When it comes to live music, major commercial venues spend a great deal of production value to convey a special experience. However, for a truly intimate, unique concert, no amount of money will ever compete with a good old fashioned house show.
With no stage to separate band from audience, fans can get closer than at any traditional venue, and what is often a spectatorial event transforms into a communal one.
This is especially the case with one of Oklahoma City’s new house venues, Khaos House (located at 7328 NW 115th St.), which made the perfect place for a full night of glorious emo music earlier his month.
Since opening its doors last year to the punk and DIY scenes, Khaos House has quickly made its mark in OKC’s live music underground. Joining the likes of Mothership Connection and The Dojo as a torch-carrying haven for all-ages counterculture happenings, Khaos House is the rare house venue that extends beyond a mere meeting place for music-minded cliques to party on the occasional weekend, as many unnamed house “venues” tend to be currently.
The space has hosted touring acts and local acts alike in its road sign adorned living room with plenty of hospitality to go around. That hospitality comes primarily from the house’s two queer-friendly cohabitants, Rob Khaos & Scout Anvar, both of whom work to keep Khaos House a safe space while assembling quality experiences for guests.
On this chilly Saturday evening, dozens of young music fans showed up with $5 donations to support and vibe with four of Oklahoma’s trending emo bands: Ben Quad (OKC), My Heart & Liver Are the Best of Friends (Tulsa), Cliffdiver (Tulsa), and Carvist (OKC).
Meme-loving quartet Ben Quad kicked off the show early with a slew of angsty numbers interspersed with dad jokes. Embodying the deflective, post-depression Internet humor of today, the band clicked with an already engaged Millennial audience to start the night off on a high note.
With the enthusiastic crowd packed into the living room and spilling into the kitchen, it didn’t take long for one joker to take up crowdsurfing early on. This “joker,” however, was none other than the venue co-owner himself, Rob, who would also go on to instigate mosh pits throughout the night.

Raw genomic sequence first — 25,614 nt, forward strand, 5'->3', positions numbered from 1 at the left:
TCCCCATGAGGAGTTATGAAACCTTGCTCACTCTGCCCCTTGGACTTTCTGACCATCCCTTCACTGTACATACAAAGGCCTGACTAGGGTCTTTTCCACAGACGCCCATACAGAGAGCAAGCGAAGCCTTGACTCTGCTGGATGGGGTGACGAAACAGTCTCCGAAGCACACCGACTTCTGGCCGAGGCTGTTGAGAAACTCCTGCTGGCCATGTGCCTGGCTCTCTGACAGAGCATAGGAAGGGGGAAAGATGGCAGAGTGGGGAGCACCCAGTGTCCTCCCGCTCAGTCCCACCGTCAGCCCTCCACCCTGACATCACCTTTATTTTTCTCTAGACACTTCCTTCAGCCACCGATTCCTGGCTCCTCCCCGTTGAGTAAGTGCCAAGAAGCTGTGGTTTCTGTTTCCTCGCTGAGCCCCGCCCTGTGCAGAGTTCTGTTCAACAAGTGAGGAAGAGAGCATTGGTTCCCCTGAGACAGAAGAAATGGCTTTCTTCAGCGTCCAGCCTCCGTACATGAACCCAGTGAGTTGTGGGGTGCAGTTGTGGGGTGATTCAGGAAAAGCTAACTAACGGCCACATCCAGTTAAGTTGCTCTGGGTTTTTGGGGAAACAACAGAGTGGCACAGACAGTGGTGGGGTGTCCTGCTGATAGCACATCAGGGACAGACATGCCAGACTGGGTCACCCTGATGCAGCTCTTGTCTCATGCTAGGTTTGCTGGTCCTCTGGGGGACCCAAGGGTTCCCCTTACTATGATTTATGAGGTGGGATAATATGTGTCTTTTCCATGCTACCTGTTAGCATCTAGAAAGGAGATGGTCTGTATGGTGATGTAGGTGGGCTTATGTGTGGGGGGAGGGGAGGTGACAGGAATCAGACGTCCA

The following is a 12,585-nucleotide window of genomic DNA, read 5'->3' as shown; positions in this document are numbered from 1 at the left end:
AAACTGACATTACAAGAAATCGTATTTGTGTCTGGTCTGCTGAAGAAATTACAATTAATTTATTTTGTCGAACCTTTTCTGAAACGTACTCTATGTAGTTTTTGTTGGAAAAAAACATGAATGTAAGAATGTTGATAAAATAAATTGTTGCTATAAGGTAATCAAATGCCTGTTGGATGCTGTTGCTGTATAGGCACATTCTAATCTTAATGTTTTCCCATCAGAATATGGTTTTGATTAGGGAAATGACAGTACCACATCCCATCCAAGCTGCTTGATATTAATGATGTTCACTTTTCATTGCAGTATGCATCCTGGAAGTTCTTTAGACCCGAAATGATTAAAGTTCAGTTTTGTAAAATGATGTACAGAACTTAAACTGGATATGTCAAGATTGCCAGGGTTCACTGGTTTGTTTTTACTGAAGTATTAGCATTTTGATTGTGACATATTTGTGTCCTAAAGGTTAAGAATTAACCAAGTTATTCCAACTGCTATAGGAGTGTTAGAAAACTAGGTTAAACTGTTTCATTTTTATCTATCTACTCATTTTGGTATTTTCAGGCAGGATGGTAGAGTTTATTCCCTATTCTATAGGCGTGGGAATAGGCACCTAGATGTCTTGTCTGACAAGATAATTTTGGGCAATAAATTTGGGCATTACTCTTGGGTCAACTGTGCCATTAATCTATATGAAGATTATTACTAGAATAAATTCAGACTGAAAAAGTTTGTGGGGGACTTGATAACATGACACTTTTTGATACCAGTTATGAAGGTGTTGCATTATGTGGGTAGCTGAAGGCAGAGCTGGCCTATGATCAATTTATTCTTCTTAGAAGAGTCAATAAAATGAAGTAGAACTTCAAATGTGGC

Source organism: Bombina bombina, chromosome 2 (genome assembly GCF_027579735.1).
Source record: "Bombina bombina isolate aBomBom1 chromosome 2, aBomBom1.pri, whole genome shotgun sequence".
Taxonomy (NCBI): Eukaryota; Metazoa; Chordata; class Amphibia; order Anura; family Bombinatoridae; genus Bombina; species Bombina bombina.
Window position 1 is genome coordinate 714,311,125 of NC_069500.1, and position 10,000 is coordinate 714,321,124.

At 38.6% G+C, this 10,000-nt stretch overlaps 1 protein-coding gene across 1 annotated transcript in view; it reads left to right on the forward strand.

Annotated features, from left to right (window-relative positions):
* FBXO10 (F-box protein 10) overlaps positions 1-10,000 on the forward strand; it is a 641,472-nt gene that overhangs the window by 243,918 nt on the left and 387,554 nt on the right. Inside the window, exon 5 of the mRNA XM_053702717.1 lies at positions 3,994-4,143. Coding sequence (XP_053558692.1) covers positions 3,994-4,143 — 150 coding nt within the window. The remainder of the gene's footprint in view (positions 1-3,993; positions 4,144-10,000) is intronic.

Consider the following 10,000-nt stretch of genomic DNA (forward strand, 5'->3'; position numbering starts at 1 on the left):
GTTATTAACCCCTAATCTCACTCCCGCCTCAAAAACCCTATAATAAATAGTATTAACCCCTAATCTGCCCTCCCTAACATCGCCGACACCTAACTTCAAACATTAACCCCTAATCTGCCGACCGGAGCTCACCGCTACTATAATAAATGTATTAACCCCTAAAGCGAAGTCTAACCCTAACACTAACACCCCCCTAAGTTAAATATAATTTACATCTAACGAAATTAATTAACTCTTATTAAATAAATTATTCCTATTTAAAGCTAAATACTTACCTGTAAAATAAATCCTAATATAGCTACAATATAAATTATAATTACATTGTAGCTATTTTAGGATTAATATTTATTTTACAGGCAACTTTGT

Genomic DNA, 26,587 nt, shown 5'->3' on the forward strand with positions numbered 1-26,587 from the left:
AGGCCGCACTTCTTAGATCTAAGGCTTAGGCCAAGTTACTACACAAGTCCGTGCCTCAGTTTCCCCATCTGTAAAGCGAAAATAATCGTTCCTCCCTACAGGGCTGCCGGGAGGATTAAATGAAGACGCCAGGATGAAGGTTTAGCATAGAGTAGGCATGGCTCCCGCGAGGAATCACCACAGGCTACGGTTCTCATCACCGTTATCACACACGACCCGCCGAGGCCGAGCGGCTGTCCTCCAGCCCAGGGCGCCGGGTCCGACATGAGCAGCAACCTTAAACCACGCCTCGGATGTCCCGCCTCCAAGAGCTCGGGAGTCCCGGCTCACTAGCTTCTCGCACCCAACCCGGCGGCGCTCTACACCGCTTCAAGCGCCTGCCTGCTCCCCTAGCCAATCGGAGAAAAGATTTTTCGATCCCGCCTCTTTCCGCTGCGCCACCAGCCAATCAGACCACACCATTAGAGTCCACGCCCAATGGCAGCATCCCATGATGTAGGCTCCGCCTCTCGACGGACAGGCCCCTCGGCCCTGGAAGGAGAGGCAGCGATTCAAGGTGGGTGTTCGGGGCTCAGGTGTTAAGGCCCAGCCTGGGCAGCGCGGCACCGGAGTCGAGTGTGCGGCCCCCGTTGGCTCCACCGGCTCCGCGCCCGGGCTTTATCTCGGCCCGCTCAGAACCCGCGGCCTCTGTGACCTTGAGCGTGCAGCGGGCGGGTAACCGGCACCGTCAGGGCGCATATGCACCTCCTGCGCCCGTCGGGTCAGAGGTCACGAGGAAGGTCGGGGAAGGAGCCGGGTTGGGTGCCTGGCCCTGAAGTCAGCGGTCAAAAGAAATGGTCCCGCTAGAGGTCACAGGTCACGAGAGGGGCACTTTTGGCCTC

Next, My Heart & Liver Are the Best of Friends rocked its dramatic set with low-key stage presence and high-energy musical performance.
Here, the moshing escalated to the point of toppling a mic stand, but never got fully out of control. Fortunately, the venue offered free water to ensure all attendees remained hydrated as the crowd’s energy amped up.
Cliffdiver’s set was probably the most heightened of the night (unless one were to ask Ben Quad, as these two bands are currently in the midst of a hilarious beef with each other). The frontman’s physically expressive performance proved especially engaging for those up close, and even with its signature smooth saxophone in the mix, the band sounded fierce and fiery.
As the night waned, the crowd slowly started to diminish until a tight but robust core of attendees remained to give headliner Carvist a particularly focused audienceship.
Carvist came across as the most introverted of the night’s acts, with members often either looking down with hair draped over their faces or turned away from the audience completely. Nonetheless, the band put on an exciting, visceral show that hit such an emotional intensity that by the end a second encore was encouraged. The band also shared some new, unrecorded music as well, which were some of the best compositions of the night.
When everything wrapped by 11 pm to stay within the neighborhood’s noise regulations, there were no complaints. Rather, everyone seemed thrilled with the show, and it isn’t hard to see why.
Full-throttle performances met up-close-and-personal staging to create a musical experience unlike any other, especially for fans of the moody, scream-heavy genre that prevailed throughout the night.
Khaos House is suitable for a wide range of styles, but it truly hits its niche with alternative scenes like punk, metal, and in this case, emo. It takes a selfless venue like this to ensure such artistic and cultural communities thrive, so here’s hoping this one hangs around for a while.
Continue below for: 1) a full set of photos from the release show; 2) upcoming shows at Khaos House; and 3) Carvist’s new album, Breathe, which is now streaming on all music platforms.
Upcoming Khaos House shows
(all shows are a suggested $5 donation; doors at 7 pm, music at 8 pm)
aka Jarvix, the Chief Executive Weirdo of Make Oklahoma Weirder. His out-of-the-box music coverage has been published by the Oklahoma Gazette, KOSU, and The Oklahoman among others. He also makes DIY music as a solo multi-instrumentalist live looper in his spare time.